Some days in business, your workers feel like King Kong on an entire box of Wheaties. Other days ... yeah, not so much. No matter what's going on in the office to melt your team into a puddle, emotional intelligence goes a long way in diffusing the issue and facilitating progress. To this end, empathy and sympathy aren't the same thing. They serve specific psychological needs and, as a result, have to be applied carefully when the going's tough.


Sympathy--pity or sorrow; recognition of distress or need; you care about someone else's trouble.

Empathy--the feeling that you understand someone else's experiences; the ability to share and understand the emotions of someone else; putting yourself in someone else's shoes.


Sympathy offers a person validation and attention. It says that, to some degree, he or she is a victim and, therefore, not entirely responsible. It also boosts the ego and provides permission to release guilt, thereby getting rid of emotional pain and shame. In essence, it's about justice and fairness.

Empathy makes people feel like they are an insider to a group. Subsequently, empathy makes them feel protected and normal. It reduces the fear they have of being alone and being unable to survive. Reducing that fear means they can turn off their fight-or-flight response, feel less stressed, and think more logically about what to do next.

When to dish out each form of support

Sympathy functions intrapersonally, building self-confidence, whereas empathy functions interpersonally, building relationships. Thus, sympathy is suitable in situations such as when a worker:

  • feels unfairly penalized
  • feels passed over
  • makes a mistake that likely could not have been prevented
  • is overwhelmed by tasks

Empathy is suitable in situations such as when a worker:

  • has to meet with others for the first time
  • is having trouble connecting with other team members
  • doesn't want to speak out for fear of being judged

Empowerment, absolution, and fairness are the goals with sympathy. To show sympathy, considering the examples above, you thus could

  • Offer to change the team member's workload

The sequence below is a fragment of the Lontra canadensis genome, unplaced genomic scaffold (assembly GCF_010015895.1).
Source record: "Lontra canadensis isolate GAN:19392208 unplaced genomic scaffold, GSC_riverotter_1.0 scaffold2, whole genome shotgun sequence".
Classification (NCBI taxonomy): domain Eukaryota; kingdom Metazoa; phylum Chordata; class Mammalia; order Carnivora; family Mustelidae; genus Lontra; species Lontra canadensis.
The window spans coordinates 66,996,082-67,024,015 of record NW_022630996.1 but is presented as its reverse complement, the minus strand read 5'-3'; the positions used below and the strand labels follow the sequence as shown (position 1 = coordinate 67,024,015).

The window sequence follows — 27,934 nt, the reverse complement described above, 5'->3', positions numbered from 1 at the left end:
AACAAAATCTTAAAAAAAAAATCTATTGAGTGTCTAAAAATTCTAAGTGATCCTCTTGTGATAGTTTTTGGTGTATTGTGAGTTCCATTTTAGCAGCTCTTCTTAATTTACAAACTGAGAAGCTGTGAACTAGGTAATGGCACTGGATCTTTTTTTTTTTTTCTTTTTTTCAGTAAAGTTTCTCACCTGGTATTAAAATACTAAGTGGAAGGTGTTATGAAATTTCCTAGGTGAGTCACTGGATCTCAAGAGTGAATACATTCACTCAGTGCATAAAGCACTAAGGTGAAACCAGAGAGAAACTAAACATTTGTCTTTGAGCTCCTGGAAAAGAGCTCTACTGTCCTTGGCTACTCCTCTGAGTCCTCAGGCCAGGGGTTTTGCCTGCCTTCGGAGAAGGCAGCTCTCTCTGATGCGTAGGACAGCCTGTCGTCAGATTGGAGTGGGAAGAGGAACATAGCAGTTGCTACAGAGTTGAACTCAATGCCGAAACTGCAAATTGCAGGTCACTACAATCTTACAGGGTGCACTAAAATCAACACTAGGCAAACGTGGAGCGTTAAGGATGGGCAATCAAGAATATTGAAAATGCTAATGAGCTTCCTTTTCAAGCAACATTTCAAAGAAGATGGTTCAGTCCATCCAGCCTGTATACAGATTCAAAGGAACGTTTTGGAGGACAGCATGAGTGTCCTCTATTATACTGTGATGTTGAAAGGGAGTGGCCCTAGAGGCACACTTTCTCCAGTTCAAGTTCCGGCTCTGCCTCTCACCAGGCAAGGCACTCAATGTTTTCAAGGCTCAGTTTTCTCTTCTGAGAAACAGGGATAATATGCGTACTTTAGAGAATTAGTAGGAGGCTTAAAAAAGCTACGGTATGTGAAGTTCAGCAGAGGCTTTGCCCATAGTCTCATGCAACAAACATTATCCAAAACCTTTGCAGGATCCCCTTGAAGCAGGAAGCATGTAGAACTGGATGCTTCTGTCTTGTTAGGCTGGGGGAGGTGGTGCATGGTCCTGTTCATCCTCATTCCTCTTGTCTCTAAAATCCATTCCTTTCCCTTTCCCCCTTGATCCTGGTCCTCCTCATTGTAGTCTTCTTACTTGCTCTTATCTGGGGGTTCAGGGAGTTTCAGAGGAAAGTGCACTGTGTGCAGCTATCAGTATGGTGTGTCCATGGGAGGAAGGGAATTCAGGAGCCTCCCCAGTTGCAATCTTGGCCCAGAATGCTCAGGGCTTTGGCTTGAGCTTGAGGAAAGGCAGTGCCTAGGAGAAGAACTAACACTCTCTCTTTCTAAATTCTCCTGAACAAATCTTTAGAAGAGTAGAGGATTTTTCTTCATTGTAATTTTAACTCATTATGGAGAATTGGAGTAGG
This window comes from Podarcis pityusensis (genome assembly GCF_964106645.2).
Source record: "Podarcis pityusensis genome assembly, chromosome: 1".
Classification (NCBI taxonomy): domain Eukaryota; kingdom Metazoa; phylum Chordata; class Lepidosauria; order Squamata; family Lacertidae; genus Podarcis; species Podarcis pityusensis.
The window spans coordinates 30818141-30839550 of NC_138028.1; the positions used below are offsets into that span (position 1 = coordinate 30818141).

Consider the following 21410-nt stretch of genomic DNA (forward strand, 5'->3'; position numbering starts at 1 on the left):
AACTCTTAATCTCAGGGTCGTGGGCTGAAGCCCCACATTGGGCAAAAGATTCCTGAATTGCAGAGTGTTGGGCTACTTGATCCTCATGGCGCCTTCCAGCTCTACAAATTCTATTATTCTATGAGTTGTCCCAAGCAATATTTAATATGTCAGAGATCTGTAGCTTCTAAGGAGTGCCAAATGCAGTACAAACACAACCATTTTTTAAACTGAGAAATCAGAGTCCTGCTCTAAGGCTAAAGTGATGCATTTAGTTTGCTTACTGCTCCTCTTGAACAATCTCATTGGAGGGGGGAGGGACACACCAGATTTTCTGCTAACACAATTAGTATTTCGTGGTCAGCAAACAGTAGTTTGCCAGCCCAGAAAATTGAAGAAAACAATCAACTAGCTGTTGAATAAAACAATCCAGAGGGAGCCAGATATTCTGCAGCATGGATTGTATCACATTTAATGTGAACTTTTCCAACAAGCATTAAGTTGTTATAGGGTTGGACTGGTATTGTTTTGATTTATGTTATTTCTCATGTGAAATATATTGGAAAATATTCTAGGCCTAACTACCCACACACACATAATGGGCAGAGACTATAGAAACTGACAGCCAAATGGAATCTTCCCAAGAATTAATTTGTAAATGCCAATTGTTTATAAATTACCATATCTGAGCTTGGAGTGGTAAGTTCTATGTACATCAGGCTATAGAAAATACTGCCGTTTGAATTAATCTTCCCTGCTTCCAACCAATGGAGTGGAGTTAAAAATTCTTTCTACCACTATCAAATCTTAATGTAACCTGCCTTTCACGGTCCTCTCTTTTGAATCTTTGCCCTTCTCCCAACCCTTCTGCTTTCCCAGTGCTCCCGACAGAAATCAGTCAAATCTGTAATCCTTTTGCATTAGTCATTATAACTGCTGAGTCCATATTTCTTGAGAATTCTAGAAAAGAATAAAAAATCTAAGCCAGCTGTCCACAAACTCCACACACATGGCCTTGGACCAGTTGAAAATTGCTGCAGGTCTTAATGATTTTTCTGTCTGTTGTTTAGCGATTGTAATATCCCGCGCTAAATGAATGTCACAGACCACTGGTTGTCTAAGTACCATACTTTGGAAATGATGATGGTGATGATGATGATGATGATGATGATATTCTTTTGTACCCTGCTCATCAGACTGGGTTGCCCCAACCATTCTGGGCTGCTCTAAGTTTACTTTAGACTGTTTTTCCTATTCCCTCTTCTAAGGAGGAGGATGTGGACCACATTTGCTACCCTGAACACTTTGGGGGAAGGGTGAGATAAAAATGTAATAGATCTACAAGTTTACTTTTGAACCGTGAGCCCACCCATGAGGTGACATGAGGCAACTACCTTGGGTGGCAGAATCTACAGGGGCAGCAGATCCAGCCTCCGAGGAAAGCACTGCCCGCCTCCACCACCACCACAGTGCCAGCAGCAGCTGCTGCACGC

• Set up meetings to work together to compare evaluation criteria with performance
  • Provide chances to try again or remedy errors
  • Give additional resources
  • Perform simple services, such as bringing the person lunch or a coffee

Although it's not a hard and fast rule, showing sympathy tends to be actionable. You can get out there and do to fix the problem. When a person in your business needs empathy, however, the only real option is passive. You have to listen. If you don't hear what a person is directly or indirectly saying through words, body language, and other signals, you won't be able to pull appropriate information from your own life experiences to send the message that you relate.

Yes, some situations call for both

Notwithstanding that empathy and sympathy are different animals, there are times when a worker can need both from you because of the complex emotions the situation draws up. For instance, when employees have a family member pass away, they might need to hear that they did all they could (absolution). But they also might need to express the agony of loss and know that, like them, you felt like the world was ending when your loved one passed (confirmation of normalcy, inclusion).

The takeaway

Empathy and sympathy are necessary in business. They are not, however, interchangeable. Analyzing your circumstances well ups the odds that you meet the needs your team has and, as a result, contributes to your overall business morale, innovation, and stability.